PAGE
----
Portrait by Nicola Carignani

Dons of Design

Patricia Urquiola

A look at the life and work of Patricia Urquiola, the Spanish born, Milan-based designer and architect, who founded her own studio in 2001. Her flexible and human-centric approach to industrial design has enabled her to work with a wealth of different manufacturers, creating some of the most celebrated designs of the last two decades.

There is a pleasing continuum between the last instalment of this series about the Castiglioni brothers and this one; as Patricia Urquiola was both a student of, and collaborator with Achille Castiglioni late in his career. Originally from Oviedo, in North West Spain (she has specifically noted in the past how she is Atlantic in spirit and not Mediterranean), she first studied architecture and design at the Universidad Politécnica de Madrid and then went on to complete her studies at the Politecnico di Milano, graduating under the mentorship of Achille Castiglioni. The influence of Castiglioni, Piero Lissoni, and Vico Magistretti, both of whom she worked for early in her career, was fundamental to the development of both her approach to design, and for her career. Castiglioni’s lasting influence on her (beyond the boundless energy he showed), was the idea he advocated, that “there is one fundamental element in each project and this cannot be changed, but the other elements of a project and the method of production can be flexible.” This goes in some way to explain the diversity of projects she has worked on, both in terms of the typologies and the materials used.

It’s true that trying to surmise her work from a purely aesthetic point of view is quite difficult, she has a less definable style than Jasper Morrison, or Konstantin Grcic, but has been equally successful. When trying to surmise her work, many commentators seem to plump for the rather lazy “feminine” label, which she roundly rejects. In a recent Q&A with Elle Deco, she explained further: “People often say that sensuality and sensitivity are feminine qualities, but they are not gender specific. They are individual qualities. Tord Boontje is more sensual than I am. Where women are different from men is that women are more flexible, adaptable, and able to multitask. We have to be, to survive, and those two qualities — flexibility and adaptability— I like a lot in design.”

"Where women are different from men is that women are more flexible, adaptable, and able to multitask. We have to be, to survive, and those two qualities — flexibility and adaptability— I like a lot in design."

Patricia Urquiola
Urquiola's beautiful Shimmer table for Glas Italia.

When Urquiola founded her own studio in 2001 (it now has around 70 staff), she had been in the Milanese industrial design scene for a decade, gaining invaluable experience of both how the industry worked and creating the relationships that would allow her to strike out on her own. It could be argued that her connections with the grand Italian designers of the previous generation may have afforded her a kind of protection against the worst excesses of a very male dominated industry. Early in her career she certainly had a reputation as a loud, powerful and uncompromising character, but how much of this was just an invention of a male dominated industry that has a track record of labelling all talented women in a similar way (Zaha Hadid being a prime example), it’s difficult to judge. In an interview with Icon Magazine in 2004, she said that “Being a woman is part of my way of thinking. I don’t have to demonstrate anything to anyone.” She also stated that the most important thing in work is to “be credible”, which she has consistently been. Her willingness to experiment with materials, to be open to new ideas and changes in society, has allowed her to create work that is consistently relevant – rooted in the moment, but also looking to the future.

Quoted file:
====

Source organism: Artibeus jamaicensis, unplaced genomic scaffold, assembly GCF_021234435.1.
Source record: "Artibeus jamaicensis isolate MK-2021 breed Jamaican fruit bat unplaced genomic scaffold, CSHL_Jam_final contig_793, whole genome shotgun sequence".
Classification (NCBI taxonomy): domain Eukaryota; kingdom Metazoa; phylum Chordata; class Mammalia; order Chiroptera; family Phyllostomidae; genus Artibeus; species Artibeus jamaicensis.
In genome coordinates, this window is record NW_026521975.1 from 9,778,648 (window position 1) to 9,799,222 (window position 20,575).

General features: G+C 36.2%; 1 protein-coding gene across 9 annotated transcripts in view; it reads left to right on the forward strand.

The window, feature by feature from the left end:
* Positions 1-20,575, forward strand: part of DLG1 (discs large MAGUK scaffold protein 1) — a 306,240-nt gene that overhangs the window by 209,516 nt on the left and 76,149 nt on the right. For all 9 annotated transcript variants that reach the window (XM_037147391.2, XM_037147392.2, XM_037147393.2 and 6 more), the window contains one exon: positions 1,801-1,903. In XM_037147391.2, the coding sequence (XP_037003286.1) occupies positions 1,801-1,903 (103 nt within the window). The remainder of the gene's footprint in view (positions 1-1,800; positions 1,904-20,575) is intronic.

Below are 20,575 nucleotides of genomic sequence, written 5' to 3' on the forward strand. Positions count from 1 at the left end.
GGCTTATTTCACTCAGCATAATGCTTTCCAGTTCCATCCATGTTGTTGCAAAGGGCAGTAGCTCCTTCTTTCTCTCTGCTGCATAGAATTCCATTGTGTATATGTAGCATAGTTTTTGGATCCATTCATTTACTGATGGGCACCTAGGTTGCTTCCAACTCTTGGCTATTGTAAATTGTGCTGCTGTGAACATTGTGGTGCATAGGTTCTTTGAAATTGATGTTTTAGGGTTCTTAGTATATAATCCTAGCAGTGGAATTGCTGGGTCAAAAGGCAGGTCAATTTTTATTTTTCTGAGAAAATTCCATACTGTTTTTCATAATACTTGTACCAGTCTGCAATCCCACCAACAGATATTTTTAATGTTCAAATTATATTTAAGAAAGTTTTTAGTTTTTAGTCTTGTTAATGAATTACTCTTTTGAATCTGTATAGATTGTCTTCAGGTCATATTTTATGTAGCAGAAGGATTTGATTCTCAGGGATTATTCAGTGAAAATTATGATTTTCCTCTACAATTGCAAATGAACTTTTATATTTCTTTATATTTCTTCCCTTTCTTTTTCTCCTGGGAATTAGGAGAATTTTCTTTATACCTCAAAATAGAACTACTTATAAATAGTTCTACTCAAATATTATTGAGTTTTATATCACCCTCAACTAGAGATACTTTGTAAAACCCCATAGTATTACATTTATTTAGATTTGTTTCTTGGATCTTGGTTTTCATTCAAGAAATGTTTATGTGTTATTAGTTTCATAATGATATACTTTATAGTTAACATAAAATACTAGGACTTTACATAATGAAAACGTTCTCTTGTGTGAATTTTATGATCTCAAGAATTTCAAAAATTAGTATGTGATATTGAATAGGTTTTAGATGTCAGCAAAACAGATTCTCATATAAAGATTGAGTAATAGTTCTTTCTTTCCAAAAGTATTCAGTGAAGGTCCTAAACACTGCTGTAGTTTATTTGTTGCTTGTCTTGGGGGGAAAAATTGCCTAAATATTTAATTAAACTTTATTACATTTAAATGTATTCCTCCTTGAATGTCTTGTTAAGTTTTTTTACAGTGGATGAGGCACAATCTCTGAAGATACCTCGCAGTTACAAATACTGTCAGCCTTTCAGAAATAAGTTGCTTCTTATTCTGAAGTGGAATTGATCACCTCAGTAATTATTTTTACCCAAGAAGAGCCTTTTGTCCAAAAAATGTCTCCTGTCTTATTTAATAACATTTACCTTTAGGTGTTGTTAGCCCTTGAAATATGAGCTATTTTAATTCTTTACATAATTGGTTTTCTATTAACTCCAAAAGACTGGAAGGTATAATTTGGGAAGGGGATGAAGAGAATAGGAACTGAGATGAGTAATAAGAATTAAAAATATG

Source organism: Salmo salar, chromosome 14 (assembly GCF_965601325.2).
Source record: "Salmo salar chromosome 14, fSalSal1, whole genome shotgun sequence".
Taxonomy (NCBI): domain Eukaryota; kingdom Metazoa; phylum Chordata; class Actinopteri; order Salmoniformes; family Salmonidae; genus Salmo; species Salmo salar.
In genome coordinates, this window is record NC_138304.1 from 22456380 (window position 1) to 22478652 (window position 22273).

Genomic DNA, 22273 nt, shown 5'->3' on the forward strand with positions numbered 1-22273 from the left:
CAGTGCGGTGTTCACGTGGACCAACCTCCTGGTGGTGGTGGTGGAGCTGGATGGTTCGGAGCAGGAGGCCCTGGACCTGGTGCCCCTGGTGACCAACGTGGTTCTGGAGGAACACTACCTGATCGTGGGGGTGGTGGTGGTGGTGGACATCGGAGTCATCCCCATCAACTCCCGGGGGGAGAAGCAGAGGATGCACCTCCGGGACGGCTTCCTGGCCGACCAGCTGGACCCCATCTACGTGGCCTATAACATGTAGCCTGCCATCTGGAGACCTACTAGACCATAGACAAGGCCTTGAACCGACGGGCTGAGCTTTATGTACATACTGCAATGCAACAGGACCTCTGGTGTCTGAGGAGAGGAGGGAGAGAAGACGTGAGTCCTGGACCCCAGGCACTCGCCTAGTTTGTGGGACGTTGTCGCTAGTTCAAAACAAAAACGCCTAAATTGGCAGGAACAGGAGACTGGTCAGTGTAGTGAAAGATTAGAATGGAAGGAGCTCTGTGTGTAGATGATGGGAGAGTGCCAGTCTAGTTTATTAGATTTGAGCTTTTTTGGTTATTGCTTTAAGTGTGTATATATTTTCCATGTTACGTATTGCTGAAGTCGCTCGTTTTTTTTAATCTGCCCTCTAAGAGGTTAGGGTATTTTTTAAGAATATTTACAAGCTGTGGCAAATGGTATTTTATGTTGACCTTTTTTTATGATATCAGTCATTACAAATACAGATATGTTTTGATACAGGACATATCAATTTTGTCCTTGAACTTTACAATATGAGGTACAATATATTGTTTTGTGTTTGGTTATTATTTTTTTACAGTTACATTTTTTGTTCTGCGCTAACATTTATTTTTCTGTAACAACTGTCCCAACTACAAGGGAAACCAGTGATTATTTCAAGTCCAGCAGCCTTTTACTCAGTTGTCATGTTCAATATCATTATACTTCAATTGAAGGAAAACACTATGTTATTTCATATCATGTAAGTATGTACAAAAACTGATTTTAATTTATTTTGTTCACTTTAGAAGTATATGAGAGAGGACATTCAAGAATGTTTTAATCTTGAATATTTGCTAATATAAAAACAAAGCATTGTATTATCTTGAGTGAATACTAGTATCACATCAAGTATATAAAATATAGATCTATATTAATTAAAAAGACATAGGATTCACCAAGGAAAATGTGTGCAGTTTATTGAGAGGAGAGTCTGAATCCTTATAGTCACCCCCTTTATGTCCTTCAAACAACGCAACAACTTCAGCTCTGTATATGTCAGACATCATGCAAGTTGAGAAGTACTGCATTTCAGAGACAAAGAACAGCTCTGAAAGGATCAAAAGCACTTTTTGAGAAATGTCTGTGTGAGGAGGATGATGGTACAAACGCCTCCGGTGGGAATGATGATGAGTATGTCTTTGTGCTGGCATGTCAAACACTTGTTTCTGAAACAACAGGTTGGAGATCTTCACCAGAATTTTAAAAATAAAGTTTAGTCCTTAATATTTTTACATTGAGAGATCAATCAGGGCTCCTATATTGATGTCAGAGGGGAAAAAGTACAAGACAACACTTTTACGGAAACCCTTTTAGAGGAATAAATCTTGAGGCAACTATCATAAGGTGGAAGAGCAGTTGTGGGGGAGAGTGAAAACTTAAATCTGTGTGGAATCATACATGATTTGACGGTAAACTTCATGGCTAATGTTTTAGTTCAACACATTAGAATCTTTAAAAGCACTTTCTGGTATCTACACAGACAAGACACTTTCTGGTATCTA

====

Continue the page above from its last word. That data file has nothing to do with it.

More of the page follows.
Since 2001, Urquiola has created products for a wide range of companies including Andreu World, B&B Italia, Driade, Flos, Georg Jensen, Haworth, Kartell, Kvadrat, Louis Vuitton, Molteni, Moroso and Rosenthal, to name just a few. Her practice has taken on many more architecture and interior design projects in the last decade, while she has also done more teaching and lecturing. Her appointment as Creative Director of Italian design powerhouse Cassina in 2015 can be read like a stamp of approval from the industry, confirming her ascent to the very top. In the role, she has been able to re-connect this historic brand with both its past, with her love of using memory in design, and with a totally new idea of the future that incorporates all we now know about sustainability and the built environment.

"My museums are houses. Designers - we are related to normal life."

Patricia Urquiola

In recent interviews and features, Urquiola comes across as a kind and thoughtful humanist, both humble and funny. She often first talks about people, about work being a social pursuit, about connectivity and about how designers need to understand the users first. When recently asked about one of the many awards she has received and about her work appearing in internationally important museums, she was quick to reply: “My museums are houses. Designers – we are related to normal life.”

Patricia Urquiola at SCP

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